The Sixth Annual TCPW Summer Networking Event in Chicago was held on July 15th.  Over 35 Penn alumnae, current students and TCPW members attended. In addition to networking and the valuable insights of our guest speaker, the evening offered a great opportunity to raise awareness about TCPW and its support for women at Penn. Event Co-Chairs and TCPW members Nancy Rothstein and Tonia Arrington expressed to guests that TCPW’s summer networking events held across the country reflect its ongoing support for recent graduates as they acclimate to life and careers after Penn.

Guest speaker Meredith Daw, addressed the attendees with Steps to Success. Meredith is a Penn alumna, having graduated Penn GSE Master’s Program in 2003. She is currently Director of Career Advancement at the University of Chicago and a recognized expert in the field. Her remarks about how to make your career thrive included managing, enriching and developing your career path.  Engaging and insightful, Meredith led a series of small group sessions designed to spark thought and dialogue for guests, followed by the full group sharing observations and providing examples, such as how to support your manager and compose an elevator pitch.

Young alum, as well as current students, are enthusiastic about nurturing their Penn relationships as they embark on their careers and navigate the many aspects of their lives.  They quickly see TCPW as a resource for events, networking , mentorship…and a welcome link to Penn in Chicago, as well as in other cities where TCPW hosts Summer Networking Events.

Thank you to Liane Jackson, C’93, who provided her Free Range Offices for our event.

New York City

newyork2by Lisa Aldisert
Over 250 Penn junior and senior women and recent grads attended TCPW’s 10th annual Career Networking Event in New York City on July 14th. TCPW member and Career Networking co-chair, Lisa Aldisert, interviewed Carly Zakin (C’08) and Danielle Weisberg (Tufts ’08), co-founders of

Both women, self-described “news junkies”, worked in the media prior to creating theSkimm on their living room couch three years ago, with the goal of making it easier to be smarter. Since then it has grown into a robust daily e-newsletter targeted to Millennial women.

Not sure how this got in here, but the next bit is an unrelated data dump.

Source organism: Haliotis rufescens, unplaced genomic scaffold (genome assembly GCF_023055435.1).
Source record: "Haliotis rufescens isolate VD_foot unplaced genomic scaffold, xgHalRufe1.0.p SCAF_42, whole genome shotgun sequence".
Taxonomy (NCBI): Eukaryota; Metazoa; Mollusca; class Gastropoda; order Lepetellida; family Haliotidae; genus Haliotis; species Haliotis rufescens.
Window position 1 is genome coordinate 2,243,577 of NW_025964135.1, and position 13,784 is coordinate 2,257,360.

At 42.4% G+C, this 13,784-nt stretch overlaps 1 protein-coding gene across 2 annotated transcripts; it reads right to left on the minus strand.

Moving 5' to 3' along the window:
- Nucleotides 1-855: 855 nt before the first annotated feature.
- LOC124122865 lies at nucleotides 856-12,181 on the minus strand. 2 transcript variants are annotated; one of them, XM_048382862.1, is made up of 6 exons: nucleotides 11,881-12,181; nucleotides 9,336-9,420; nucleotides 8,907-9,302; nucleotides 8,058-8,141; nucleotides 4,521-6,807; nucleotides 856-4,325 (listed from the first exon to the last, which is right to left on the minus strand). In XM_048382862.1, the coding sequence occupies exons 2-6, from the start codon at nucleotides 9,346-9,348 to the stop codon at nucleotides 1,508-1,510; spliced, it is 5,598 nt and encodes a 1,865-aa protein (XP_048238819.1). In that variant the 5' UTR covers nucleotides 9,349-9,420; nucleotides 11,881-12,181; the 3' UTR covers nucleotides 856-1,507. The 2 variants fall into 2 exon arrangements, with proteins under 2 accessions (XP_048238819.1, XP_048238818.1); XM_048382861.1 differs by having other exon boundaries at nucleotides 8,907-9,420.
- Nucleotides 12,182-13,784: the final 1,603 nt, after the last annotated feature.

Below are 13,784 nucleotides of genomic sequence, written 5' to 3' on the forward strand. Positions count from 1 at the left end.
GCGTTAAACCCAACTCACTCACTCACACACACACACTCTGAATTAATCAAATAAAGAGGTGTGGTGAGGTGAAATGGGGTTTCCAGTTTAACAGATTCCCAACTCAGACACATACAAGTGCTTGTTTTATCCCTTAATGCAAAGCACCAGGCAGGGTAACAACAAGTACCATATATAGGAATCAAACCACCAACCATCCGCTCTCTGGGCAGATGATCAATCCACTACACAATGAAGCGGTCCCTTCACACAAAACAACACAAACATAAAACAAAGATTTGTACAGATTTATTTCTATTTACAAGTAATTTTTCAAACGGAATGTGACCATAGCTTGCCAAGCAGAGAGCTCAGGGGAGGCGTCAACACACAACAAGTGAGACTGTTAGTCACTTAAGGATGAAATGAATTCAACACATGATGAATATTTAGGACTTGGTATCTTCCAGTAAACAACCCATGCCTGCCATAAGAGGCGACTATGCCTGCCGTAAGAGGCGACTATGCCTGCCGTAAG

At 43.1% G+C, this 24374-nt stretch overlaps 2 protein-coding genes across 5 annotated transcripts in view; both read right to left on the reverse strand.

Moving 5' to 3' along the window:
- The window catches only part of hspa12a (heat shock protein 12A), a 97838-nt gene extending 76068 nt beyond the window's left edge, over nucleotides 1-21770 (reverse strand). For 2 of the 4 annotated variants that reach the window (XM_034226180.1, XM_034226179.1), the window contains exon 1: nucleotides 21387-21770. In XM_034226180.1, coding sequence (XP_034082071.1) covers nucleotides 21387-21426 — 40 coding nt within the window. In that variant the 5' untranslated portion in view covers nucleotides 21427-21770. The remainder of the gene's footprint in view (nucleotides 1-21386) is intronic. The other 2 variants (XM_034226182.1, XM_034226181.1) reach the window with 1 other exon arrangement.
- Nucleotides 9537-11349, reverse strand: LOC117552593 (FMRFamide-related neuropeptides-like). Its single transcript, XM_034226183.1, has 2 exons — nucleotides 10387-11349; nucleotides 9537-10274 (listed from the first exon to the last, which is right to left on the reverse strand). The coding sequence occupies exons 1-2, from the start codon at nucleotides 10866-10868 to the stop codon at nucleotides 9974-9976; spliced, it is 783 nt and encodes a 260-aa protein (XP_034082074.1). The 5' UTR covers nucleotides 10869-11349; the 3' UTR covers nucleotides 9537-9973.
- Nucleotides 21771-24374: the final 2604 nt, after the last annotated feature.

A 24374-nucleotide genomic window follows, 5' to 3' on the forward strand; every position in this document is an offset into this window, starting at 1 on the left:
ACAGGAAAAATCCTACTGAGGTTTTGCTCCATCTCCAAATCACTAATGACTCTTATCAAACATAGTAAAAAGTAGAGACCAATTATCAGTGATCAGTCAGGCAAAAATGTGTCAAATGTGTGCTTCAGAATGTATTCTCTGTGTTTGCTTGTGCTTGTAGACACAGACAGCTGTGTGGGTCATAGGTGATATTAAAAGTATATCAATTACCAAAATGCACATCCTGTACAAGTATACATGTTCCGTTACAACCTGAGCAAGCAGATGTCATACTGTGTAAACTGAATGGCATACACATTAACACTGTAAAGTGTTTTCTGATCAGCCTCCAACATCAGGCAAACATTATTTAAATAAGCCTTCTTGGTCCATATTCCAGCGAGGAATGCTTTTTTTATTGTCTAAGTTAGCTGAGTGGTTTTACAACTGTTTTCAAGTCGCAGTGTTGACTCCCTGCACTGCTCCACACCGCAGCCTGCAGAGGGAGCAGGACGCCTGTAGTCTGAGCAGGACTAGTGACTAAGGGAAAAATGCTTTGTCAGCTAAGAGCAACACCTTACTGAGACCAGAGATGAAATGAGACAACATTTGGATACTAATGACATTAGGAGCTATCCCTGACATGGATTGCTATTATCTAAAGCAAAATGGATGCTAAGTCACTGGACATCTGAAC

The interview explored milestones and challenges they faced starting and growing a business, including raising money and growing a staff. Zakin and Weisberg’s contagious optimism and enthusiasm created a great buzz and spirited networking discussions for the rest of the evening.


philadelphiaby Joanne Soslow
On June 23rd, a torrential rain and lightning storm did not deter over 50 young alumna and rising junior and senior Penn women from gathering at the offices of Morgan Lewis for the Sixth Annual Philadelphia Networking Event.

Farah Jimenez, C’90, L’96, Commissioner of the School Reform Commission of the School District of Philadelphia, spoke to guests about her career and the inflection points that led to career changes along the way. TCPW members, Donna Gerson, Marjorie Shiekman and Joanne Soslow, also attended to network with guests who stayed to talk long after Farah’s presentation.

San Francisco

sf2by Ashley Mohan
On July 17th, TCPW was thrilled to host Padmasree Warrior, the former Chief Technology Officer and Chief Strategy Officer for Cisco at Google headquarters in Mountain View. Our own Stacy Brown-Philpot played the role of moderator and Padmasree held the audience rapt with her insightful and approachable advice for managing your career.  The highlights included advice on:
1) Making Great Career Choices
– Use the 70%/30% rule for evaluating a new role – 70% of the role requires skills you already have; 30% challenges you in a new way